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Jerome Powell gave investors some much-needed holiday cheer on Wednesday.
At a speech at the Brookings Institution, the chair of the Federal Reserve signaled that smaller interest rate hikes could come as soon as this month.
The central bank has spent the year in a battle with decades-high inflation. In order to bring down spiraling consumer prices, it's been raising interest rates at an aggressive pace. Most recently, the Fed hiked its benchmark interest rate by 0.75% in November, bringing the Fed’s benchmark federal funds rate to a target range of between 3.75% and 4%. It was the sixth hike in the span of a year and the fourth consecutive hike that large.
But now, it looks like those big hikes may be behind us.
"Monetary policy affects the economy and inflation with uncertain lags, and the full effects of our rapid tightening so far are yet to be felt," Powell said. "Thus, it makes sense to moderate the pace of our rate increases as we approach the level of restraint that will be sufficient to bring inflation down."
He added that moderating the pace of rate increases could come as soon as the next Federal Open Market Committee (FOMC) meeting, which is scheduled for Dec. 13-14.
Why investors are hopeful stocks will rise
Interest rate hikes are a tool the Fed uses to bring down inflation, but those increases can also weigh on the prices of financial assets, like stocks. That's because higher rates make it more expensive for financial institutions to borrow money, and a ripple effect ends up increasing the borrowing costs for companies and consumers. Businesses face higher costs and consumers have less money to spend. This hurts how much companies earn and how those companies are expected to perform moving forward. And that can cause their stock prices to fall.
So the notion that interest rate hikes could soon be smaller was welcome news for investors.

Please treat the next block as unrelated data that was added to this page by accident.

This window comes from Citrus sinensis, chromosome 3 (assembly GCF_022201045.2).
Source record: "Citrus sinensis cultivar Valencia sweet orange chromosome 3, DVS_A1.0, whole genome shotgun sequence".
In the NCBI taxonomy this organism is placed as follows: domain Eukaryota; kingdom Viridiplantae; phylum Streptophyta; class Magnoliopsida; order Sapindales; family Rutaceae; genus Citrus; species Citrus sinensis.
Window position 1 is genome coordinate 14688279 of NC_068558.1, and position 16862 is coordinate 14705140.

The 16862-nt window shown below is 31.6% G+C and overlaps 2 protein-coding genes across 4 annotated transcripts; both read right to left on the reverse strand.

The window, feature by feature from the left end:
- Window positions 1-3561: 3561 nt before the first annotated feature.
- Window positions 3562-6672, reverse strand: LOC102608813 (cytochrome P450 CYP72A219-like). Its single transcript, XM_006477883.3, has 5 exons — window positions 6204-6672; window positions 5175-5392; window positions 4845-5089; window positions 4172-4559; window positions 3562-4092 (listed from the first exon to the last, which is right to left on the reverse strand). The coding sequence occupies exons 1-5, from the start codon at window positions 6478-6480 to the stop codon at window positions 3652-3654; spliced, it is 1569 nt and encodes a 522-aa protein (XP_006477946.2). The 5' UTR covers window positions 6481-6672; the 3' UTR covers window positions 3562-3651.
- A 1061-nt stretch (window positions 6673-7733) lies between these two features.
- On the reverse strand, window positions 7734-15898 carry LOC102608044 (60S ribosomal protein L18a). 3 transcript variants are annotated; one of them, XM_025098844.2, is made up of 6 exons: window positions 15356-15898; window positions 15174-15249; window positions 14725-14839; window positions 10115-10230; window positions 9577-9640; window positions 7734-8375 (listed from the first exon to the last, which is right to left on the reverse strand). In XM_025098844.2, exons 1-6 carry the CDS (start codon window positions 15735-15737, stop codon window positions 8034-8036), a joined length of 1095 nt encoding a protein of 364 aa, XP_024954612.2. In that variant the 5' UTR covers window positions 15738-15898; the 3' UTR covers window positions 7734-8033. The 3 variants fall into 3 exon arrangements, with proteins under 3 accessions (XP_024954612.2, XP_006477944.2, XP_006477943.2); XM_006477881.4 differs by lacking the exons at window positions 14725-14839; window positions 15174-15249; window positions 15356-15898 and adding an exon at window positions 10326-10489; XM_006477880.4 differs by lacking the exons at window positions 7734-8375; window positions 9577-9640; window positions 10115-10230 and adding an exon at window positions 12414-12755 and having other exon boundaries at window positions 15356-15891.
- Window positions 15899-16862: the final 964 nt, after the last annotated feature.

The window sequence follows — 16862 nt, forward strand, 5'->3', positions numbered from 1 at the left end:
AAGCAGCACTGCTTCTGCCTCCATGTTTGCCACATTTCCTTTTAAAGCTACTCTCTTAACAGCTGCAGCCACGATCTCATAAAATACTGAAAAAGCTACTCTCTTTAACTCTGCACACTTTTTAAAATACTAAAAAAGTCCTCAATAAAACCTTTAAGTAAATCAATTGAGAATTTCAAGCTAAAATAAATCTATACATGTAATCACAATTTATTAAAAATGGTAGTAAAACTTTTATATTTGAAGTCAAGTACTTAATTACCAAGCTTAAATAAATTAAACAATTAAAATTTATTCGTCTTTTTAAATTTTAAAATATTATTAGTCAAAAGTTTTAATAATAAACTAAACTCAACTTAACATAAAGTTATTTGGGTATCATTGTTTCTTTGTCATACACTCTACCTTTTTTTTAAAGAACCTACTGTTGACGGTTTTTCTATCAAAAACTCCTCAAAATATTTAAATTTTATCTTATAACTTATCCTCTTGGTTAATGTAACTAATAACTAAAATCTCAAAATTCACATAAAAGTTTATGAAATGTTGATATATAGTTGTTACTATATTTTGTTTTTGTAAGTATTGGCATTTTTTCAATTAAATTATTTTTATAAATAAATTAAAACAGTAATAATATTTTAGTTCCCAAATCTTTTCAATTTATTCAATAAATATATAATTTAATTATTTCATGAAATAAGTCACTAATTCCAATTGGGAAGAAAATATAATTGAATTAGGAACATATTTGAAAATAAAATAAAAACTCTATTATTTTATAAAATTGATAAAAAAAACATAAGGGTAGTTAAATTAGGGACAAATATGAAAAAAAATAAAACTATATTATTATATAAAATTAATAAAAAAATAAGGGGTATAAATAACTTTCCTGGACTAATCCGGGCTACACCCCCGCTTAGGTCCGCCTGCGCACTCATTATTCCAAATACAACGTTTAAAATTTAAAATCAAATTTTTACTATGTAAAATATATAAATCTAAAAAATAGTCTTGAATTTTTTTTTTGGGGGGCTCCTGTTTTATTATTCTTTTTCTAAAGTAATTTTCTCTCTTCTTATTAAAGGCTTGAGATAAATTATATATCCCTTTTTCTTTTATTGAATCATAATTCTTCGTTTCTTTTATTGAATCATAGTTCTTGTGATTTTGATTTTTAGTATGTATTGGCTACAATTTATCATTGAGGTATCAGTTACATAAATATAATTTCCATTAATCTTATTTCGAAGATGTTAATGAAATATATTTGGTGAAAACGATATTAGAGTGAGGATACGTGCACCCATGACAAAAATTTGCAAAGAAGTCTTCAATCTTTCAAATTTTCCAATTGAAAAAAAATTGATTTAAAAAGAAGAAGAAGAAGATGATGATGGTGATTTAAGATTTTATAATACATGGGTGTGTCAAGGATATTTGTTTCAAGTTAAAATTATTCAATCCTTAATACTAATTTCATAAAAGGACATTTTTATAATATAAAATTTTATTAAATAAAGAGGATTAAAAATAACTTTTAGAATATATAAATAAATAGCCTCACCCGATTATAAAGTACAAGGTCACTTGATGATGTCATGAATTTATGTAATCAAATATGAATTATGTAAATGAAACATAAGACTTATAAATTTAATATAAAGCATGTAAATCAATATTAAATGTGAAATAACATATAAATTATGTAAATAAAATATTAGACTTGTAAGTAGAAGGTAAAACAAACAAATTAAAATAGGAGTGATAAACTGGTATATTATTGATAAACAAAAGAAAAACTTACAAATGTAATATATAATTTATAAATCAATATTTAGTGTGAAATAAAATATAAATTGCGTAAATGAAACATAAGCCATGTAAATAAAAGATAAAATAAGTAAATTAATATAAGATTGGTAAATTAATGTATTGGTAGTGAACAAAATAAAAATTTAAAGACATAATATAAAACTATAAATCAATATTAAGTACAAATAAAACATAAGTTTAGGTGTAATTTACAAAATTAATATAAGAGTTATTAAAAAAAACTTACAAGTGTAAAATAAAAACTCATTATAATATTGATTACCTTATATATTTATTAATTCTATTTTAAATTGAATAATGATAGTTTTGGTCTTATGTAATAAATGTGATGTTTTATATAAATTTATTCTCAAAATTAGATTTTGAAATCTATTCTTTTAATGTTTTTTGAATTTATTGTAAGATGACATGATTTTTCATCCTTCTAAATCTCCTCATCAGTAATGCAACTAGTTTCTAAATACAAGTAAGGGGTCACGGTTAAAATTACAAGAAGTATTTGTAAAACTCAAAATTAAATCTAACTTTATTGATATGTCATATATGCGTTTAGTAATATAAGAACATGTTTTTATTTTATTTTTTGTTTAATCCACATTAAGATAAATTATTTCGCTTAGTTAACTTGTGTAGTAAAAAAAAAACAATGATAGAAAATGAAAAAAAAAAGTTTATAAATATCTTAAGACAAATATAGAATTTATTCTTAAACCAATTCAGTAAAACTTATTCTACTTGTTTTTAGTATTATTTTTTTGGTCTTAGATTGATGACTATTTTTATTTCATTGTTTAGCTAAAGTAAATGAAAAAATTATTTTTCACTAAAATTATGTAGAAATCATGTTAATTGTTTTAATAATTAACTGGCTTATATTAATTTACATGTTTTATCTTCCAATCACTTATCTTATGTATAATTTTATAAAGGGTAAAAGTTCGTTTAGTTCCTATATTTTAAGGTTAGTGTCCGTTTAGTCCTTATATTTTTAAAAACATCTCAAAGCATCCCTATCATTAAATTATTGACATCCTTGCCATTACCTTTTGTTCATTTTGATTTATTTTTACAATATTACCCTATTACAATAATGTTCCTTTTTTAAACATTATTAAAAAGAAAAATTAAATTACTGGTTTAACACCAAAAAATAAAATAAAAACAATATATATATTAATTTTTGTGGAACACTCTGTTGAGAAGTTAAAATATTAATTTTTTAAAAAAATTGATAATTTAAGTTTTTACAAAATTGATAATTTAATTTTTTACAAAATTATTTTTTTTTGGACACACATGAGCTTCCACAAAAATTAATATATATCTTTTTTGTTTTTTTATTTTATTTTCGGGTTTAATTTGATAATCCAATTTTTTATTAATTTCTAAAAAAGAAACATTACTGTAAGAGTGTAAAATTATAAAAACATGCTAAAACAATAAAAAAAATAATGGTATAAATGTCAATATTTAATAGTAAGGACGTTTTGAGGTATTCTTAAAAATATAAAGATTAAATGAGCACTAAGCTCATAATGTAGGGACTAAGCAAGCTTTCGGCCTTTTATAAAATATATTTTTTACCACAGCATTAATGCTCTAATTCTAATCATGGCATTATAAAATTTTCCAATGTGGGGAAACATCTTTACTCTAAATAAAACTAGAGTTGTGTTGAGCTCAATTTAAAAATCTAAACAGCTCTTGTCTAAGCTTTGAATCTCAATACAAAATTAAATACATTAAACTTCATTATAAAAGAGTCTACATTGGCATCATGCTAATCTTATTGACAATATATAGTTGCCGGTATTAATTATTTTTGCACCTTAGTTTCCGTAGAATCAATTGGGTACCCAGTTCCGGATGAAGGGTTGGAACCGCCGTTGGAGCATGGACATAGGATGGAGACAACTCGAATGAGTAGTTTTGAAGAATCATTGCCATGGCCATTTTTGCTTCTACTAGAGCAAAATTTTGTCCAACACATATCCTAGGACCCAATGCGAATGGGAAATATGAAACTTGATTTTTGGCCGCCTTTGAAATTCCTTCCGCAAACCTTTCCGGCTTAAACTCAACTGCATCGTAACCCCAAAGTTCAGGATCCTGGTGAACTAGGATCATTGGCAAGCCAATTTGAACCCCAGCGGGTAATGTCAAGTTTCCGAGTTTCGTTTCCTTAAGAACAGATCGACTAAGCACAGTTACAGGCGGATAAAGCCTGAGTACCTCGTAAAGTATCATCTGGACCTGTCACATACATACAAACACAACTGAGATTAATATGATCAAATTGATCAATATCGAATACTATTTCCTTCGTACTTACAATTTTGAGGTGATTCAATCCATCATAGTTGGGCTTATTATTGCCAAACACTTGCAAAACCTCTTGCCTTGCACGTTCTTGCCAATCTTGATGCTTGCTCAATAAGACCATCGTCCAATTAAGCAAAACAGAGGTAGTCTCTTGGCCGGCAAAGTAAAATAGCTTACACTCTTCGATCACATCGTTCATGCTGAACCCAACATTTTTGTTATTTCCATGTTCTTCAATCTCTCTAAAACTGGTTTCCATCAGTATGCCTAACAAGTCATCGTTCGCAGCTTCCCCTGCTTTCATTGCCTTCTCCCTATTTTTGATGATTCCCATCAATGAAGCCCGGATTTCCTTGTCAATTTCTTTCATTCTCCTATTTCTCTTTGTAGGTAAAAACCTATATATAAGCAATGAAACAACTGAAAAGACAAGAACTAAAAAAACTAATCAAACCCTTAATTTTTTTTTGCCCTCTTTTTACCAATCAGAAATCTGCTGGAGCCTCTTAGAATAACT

Why investors shouldn't get too excited
To be clear, this doesn't mean interest rate hikes are going away. In fact, Powell explicitly said they're not: "We anticipate that ongoing increases will be appropriate," he said.
Powell pointed out that while bottlenecks in goods production and the price of goods appear to be easing, the labor market "shows only tentative signs of rebalancing" and wage growth is still "well above levels that would be consistent with 2% inflation over time." (The FOMC targets a 2% inflation rate.)
"Despite some promising developments, we have a long way to go in restoring price stability," he added. Doing so may mean holding policy "at a restrictive level for some time."
As in, while interest rate hikes may get smaller, investors probably shouldn't expect a complete turnaround anytime soon.
"Before you get too excited, remember that this is a shift, not a pivot," Callie Cox, an analyst at the investment firm eToro, said in a note shared with Money. "Powell has been clear that rates could stay high for some time."
She added that "a high-rate environment isn’t the easiest to invest in, and we could be in for a tougher slog to the highs until inflation comes down significantly."
Strategists at JPMorgan Chase & Co. said in a note Thursday that U.S. stocks could decline sharply in the first half of 2023 before rebounding. Mark Haefele, chief investment officer at UBS Global Wealth Management, said in a research note that, "Despite the recent rebound in equities, we do not think the macroeconomic conditions for a sustained market rally are yet in place."
So for now, investors shouldn't get too ahead of themselves.
"History cautions strongly against prematurely loosening policy," Powell concluded. "We will stay the course until the job is done."